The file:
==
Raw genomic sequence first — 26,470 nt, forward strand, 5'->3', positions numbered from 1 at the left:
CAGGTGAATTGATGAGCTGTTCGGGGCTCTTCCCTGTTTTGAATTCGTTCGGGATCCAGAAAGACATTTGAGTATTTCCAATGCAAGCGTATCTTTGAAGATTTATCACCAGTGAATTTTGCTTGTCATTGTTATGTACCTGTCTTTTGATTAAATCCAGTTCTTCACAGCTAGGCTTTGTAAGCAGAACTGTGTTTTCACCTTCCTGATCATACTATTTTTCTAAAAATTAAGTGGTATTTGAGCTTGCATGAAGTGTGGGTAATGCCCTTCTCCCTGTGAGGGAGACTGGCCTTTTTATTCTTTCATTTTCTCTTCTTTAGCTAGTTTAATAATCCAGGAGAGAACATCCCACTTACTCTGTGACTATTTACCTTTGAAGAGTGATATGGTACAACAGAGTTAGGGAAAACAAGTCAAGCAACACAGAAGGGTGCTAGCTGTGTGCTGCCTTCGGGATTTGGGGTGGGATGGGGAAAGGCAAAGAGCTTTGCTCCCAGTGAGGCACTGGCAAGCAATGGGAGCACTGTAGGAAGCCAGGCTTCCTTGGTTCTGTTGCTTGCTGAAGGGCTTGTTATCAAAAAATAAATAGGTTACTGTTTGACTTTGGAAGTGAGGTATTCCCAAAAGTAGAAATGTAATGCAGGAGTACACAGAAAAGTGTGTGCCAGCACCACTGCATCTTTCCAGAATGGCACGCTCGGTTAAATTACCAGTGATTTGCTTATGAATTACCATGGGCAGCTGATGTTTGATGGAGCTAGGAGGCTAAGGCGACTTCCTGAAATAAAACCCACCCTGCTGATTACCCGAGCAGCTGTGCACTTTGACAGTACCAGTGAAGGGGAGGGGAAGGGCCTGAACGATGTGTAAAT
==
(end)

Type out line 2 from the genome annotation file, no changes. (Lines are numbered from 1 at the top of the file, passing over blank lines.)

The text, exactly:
CAGGTGAATTGATGAGCTGTTCGGGGCTCTTCCCTGTTTTGAATTCGTTCGGGATCCAGAAAGACATTTGAGTATTTCCAATGCAAGCGTATCTTTGAAGATTTATCACCAGTGAATTTTGCTTGTCATTGTTATGTACCTGTCTTTTGATTAAATCCAGTTCTTCACAGCTAGGCTTTGTAAGCAGAACTGTGTTTTCACCTTCCTGATCATACTATTTTTCTAAAAATTAAGTGGTATTTGAGCTTGCATGAAGTGTGGGTAATGCCCTTCTCCCTGTGAGGGAGACTGGCCTTTTTATTCTTTCATTTTCTCTTCTTTAGCTAGTTTAATAATCCAGGAGAGAACATCCCACTTACTCTGTGACTATTTACCTTTGAAGAGTGATATGGTACAACAGAGTTAGGGAAAACAAGTCAAGCAACACAGAAGGGTGCTAGCTGTGTGCTGCCTTCGGGATTTGGGGTGGGATGGGGAAAGGCAAAGAGCTTTGCTCCCAGTGAGGCACTGGCAAGCAATGGGAGCACTGTAGGAAGCCAGGCTTCCTTGGTTCTGTTGCTTGCTGAAGGGCTTGTTATCAAAAAATAAATAGGTTACTGTTTGACTTTGGAAGTGAGGTATTCCCAAAAGTAGAAATGTAATGCAGGAGTACACAGAAAAGTGTGTGCCAGCACCACTGCATCTTTCCAGAATGGCACGCTCGGTTAAATTACCAGTGATTTGCTTATGAATTACCATGGGCAGCTGATGTTTGATGGAGCTAGGAGGCTAAGGCGACTTCCTGAAATAAAACCCACCCTGCTGATTACCCGAGCAGCTGTGCACTTTGACAGTACCAGTGAAGGGGAGGGGAAGGGCCTGAACGATGTGTAAAT